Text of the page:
Apparently hacking is now legal (if you’re British Intelligence)

The GCHQ HQ - Image: Flickr, UK Ministry of Defence The GCHQ HQ – Image: Flickr, UK Ministry of Defence

In September 2014 the news broke that Belgacom, one of the largest Belgian telecom companies was infiltrated by GCHQ, Britain’s intelligence service and apparently these people were monitoring all traffic flowing through Belgacom’s (now called Proximus) servers. This news came in the wake of the Edward Snowden revelations that the National Security Agency or NSA was and is performing mass data collections on an immense scale. So immense in fact, that they are in the process of building the largest data center in the world in Utah.

The Intercept, a webzine created by journalists Glenn Greenwald and Laura Poitras, is the home of some hard-hitting investigative journalism. They are of course the people who brought us Edward Snowden and their adventures are chronicled in the award-winning documentary Citizenfour.  The articles you read there have a few things in common : they not only purport to tell the truth, their truths are also quite painful if indeed true.

In November 2014 they did an excellent piece on the hacking of Belgacom by GCHQ , in close collaboration with “De Standaard”, one of our main newspapers, and NRC Handelsblad. I urge you to read this fascinating piece. In it, we get to know exactly how it happened and how they were able to conceal it for so long. Until some engineers at Belgacom started seeing strange things happening on their network and a particular mail server was failing inexplicably. They called in outside help and to their astonishment they found evidence of a very sophisticated malware nicknamed “Regin” that apparently had been sitting on the network at least since 2011. Not only desktops and servers were infected, worse is that they found evidence of malware on the highly-guarded Cisco Routers, which are the most valuable pieces of equipment in the network because all information flows through them. In order to install malware on these machines, they have to be intercepted and physically bugged. This according to the documents Edward Snowden revealed. This seems like it’s part of the plot of a Hollywood thriller, but we’re afraid this is real life.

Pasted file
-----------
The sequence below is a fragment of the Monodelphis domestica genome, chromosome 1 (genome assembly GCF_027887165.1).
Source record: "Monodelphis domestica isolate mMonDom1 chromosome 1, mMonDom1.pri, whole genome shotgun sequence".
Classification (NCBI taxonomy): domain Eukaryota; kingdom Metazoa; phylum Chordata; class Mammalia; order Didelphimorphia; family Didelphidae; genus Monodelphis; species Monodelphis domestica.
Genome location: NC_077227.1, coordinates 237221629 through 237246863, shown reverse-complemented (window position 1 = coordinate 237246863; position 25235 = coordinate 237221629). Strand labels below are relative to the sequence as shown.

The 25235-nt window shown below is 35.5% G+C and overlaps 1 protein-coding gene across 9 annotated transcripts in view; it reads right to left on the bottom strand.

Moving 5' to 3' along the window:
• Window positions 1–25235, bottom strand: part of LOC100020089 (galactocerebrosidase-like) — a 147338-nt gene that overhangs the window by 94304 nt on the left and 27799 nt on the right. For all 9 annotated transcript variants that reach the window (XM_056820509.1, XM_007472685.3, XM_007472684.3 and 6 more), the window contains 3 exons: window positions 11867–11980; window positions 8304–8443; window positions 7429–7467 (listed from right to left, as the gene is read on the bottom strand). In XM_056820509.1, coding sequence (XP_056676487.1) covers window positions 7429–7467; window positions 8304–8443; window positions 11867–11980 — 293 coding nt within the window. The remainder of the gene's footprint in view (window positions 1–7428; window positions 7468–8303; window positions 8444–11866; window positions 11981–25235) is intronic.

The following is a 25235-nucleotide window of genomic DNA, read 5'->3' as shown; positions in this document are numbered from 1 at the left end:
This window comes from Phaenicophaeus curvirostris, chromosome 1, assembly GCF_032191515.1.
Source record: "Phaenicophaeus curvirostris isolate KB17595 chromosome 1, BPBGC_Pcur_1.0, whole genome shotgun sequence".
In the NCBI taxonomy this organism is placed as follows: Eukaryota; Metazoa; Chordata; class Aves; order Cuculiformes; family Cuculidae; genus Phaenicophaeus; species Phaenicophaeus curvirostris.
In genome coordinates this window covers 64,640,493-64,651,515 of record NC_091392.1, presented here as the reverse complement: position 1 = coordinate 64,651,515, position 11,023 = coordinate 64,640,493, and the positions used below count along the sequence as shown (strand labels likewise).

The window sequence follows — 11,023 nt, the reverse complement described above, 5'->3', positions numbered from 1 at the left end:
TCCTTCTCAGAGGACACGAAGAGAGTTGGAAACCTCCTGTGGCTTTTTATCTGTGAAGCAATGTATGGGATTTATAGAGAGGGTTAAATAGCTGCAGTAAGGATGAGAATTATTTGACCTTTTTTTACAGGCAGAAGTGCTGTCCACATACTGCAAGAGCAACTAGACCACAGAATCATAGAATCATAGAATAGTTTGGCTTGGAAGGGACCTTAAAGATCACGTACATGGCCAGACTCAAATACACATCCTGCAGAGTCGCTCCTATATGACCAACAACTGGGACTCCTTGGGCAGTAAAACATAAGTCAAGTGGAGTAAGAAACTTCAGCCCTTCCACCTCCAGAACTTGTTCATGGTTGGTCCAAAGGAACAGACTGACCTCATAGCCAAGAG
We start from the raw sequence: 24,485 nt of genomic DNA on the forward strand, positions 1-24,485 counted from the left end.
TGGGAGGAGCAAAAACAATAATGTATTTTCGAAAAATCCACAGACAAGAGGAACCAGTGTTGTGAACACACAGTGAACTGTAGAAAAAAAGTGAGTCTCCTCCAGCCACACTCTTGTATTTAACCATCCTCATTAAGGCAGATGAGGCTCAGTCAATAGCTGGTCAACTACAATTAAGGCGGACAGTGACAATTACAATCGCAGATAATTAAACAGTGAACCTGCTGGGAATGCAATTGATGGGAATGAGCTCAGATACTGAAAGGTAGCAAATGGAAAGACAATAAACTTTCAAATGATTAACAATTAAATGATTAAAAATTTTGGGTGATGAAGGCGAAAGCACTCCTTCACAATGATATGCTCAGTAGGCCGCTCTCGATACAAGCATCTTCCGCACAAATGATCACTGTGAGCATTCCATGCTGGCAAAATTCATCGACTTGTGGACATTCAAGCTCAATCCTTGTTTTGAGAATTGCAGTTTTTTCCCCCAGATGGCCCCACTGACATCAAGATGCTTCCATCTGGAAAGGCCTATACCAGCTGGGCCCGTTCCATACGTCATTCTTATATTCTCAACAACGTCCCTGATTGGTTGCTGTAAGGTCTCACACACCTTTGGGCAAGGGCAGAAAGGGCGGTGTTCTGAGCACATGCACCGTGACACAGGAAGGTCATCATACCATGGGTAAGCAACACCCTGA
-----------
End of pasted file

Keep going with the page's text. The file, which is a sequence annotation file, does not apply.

If you want to know more about “Regin” – the extremely sophisticated malware that is according to various sources “state-sponsored”, we urge you to read the page on it on Bruce Schneier’s excellent security blog. We warn you right now: the rabbit hole is extremely deep.

In May 2014 , even before the Belgacom hack, Privacy International had filed a lawsuit against GCHQ , along with seven internet service communications providers from around the world. This lawsuit was about the accessing of data collected by NSA by GCHQ.  Privacy International is a UK charity organisation that is “committed to fighting for the right to privacy across the world” and has made it their goal to investigate the secret world of government surveillance and expose the companies enabling it.

On June 6 2014, just a few weeks after the complaint was filed, the UK government introduced a new legislation under what is called the “Serious Crime Bill” that would allow GCHQ, intelligence officers and the police to hack without criminal liability. There was no public debate and Privacy International found out after the new laws were already in effect.

In February 2015 Privacy International triumphantly declared victory in a press release . The surveillance tribunal had ruled that GCHQ had acted unlawfully in accessing millions of private communications collected by the NSA.

In the wake of the complaint and the subsequent trial GCHQ has indeed admitted to installing spyware and listening in on unsuspecting people in the UK and abroad.

Yesterday , on February 15th 2016 the Investigatory Powers Tribunal, the body that hears complaints about the UK’s intelligence services has ruled that it is legal for GCHQ to hack into systems, both in the UK and abroad, and to install spyware on them.

Privacy International added in a press statement : “We will challenge this undermining of the fundamental right that a warrant should identify a specific property or person” and they declared their ambition to keep fighting the ruling.

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